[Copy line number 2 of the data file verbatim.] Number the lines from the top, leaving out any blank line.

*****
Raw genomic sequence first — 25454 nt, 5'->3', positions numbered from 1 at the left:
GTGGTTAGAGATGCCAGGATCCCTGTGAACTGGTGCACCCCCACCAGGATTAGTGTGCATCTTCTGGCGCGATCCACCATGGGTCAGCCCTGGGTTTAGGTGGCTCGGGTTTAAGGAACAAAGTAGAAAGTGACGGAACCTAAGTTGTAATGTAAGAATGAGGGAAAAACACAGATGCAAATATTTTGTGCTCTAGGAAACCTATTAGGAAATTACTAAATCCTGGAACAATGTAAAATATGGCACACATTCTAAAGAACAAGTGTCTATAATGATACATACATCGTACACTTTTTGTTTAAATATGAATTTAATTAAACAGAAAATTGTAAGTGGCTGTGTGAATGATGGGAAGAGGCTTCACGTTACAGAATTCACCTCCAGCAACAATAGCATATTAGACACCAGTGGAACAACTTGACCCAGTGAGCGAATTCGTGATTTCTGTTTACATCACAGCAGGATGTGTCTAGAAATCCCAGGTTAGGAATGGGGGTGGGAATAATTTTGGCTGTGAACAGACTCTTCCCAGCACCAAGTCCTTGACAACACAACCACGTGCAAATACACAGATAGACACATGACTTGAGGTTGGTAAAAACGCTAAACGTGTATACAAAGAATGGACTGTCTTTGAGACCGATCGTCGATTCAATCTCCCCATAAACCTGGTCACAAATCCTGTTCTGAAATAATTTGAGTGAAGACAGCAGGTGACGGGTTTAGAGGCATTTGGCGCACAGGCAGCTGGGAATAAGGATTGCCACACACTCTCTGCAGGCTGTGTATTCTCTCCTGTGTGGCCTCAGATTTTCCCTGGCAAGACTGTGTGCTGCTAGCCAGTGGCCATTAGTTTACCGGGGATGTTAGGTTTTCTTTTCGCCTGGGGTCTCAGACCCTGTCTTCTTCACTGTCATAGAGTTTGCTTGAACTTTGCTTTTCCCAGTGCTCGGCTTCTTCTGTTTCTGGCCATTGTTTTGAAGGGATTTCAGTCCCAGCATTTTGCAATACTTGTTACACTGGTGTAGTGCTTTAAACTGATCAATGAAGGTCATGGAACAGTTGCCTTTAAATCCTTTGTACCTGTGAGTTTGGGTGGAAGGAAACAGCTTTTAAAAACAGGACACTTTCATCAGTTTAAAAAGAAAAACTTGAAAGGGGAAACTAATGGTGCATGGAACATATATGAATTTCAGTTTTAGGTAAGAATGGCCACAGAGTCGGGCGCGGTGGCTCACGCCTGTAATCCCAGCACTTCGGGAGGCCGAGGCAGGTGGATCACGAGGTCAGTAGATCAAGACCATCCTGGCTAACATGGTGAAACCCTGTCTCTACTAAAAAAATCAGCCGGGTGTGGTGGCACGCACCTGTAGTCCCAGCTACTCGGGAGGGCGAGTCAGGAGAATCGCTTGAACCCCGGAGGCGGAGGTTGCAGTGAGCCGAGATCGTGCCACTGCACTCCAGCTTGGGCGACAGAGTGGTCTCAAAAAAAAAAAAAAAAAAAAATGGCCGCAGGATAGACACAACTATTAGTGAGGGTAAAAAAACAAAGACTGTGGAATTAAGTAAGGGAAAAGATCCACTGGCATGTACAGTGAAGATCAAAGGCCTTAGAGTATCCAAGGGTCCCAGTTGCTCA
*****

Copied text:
GTGGTTAGAGATGCCAGGATCCCTGTGAACTGGTGCACCCCCACCAGGATTAGTGTGCATCTTCTGGCGCGATCCACCATGGGTCAGCCCTGGGTTTAGGTGGCTCGGGTTTAAGGAACAAAGTAGAAAGTGACGGAACCTAAGTTGTAATGTAAGAATGAGGGAAAAACACAGATGCAAATATTTTGTGCTCTAGGAAACCTATTAGGAAATTACTAAATCCTGGAACAATGTAAAATATGGCACACATTCTAAAGAACAAGTGTCTATAATGATACATACATCGTACACTTTTTGTTTAAATATGAATTTAATTAAACAGAAAATTGTAAGTGGCTGTGTGAATGATGGGAAGAGGCTTCACGTTACAGAATTCACCTCCAGCAACAATAGCATATTAGACACCAGTGGAACAACTTGACCCAGTGAGCGAATTCGTGATTTCTGTTTACATCACAGCAGGATGTGTCTAGAAATCCCAGGTTAGGAATGGGGGTGGGAATAATTTTGGCTGTGAACAGACTCTTCCCAGCACCAAGTCCTTGACAACACAACCACGTGCAAATACACAGATAGACACATGACTTGAGGTTGGTAAAAACGCTAAACGTGTATACAAAGAATGGACTGTCTTTGAGACCGATCGTCGATTCAATCTCCCCATAAACCTGGTCACAAATCCTGTTCTGAAATAATTTGAGTGAAGACAGCAGGTGACGGGTTTAGAGGCATTTGGCGCACAGGCAGCTGGGAATAAGGATTGCCACACACTCTCTGCAGGCTGTGTATTCTCTCCTGTGTGGCCTCAGATTTTCCCTGGCAAGACTGTGTGCTGCTAGCCAGTGGCCATTAGTTTACCGGGGATGTTAGGTTTTCTTTTCGCCTGGGGTCTCAGACCCTGTCTTCTTCACTGTCATAGAGTTTGCTTGAACTTTGCTTTTCCCAGTGCTCGGCTTCTTCTGTTTCTGGCCATTGTTTTGAAGGGATTTCAGTCCCAGCATTTTGCAATACTTGTTACACTGGTGTAGTGCTTTAAACTGATCAATGAAGGTCATGGAACAGTTGCCTTTAAATCCTTTGTACCTGTGAGTTTGGGTGGAAGGAAACAGCTTTTAAAAACAGGACACTTTCATCAGTTTAAAAAGAAAAACTTGAAAGGGGAAACTAATGGTGCATGGAACATATATGAATTTCAGTTTTAGGTAAGAATGGCCACAGAGTCGGGCGCGGTGGCTCACGCCTGTAATCCCAGCACTTCGGGAGGCCGAGGCAGGTGGATCACGAGGTCAGTAGATCAAGACCATCCTGGCTAACATGGTGAAACCCTGTCTCTACTAAAAAAATCAGCCGGGTGTGGTGGCACGCACCTGTAGTCCCAGCTACTCGGGAGGGCGAGTCAGGAGAATCGCTTGAACCCCGGAGGCGGAGGTTGCAGTGAGCCGAGATCGTGCCACTGCACTCCAGCTTGGGCGACAGAGTGGTCTCAAAAAAAAAAAAAAAAAAAAATGGCCGCAGGATAGACACAACTATTAGTGAGGGTAAAAAAACAAAGACTGTGGAATTAAGTAAGGGAAAAGATCCACTGGCATGTACAGTGAAGATCAAAGGCCTTAGAGTATCCAAGGGTCCCAGTTGCTCA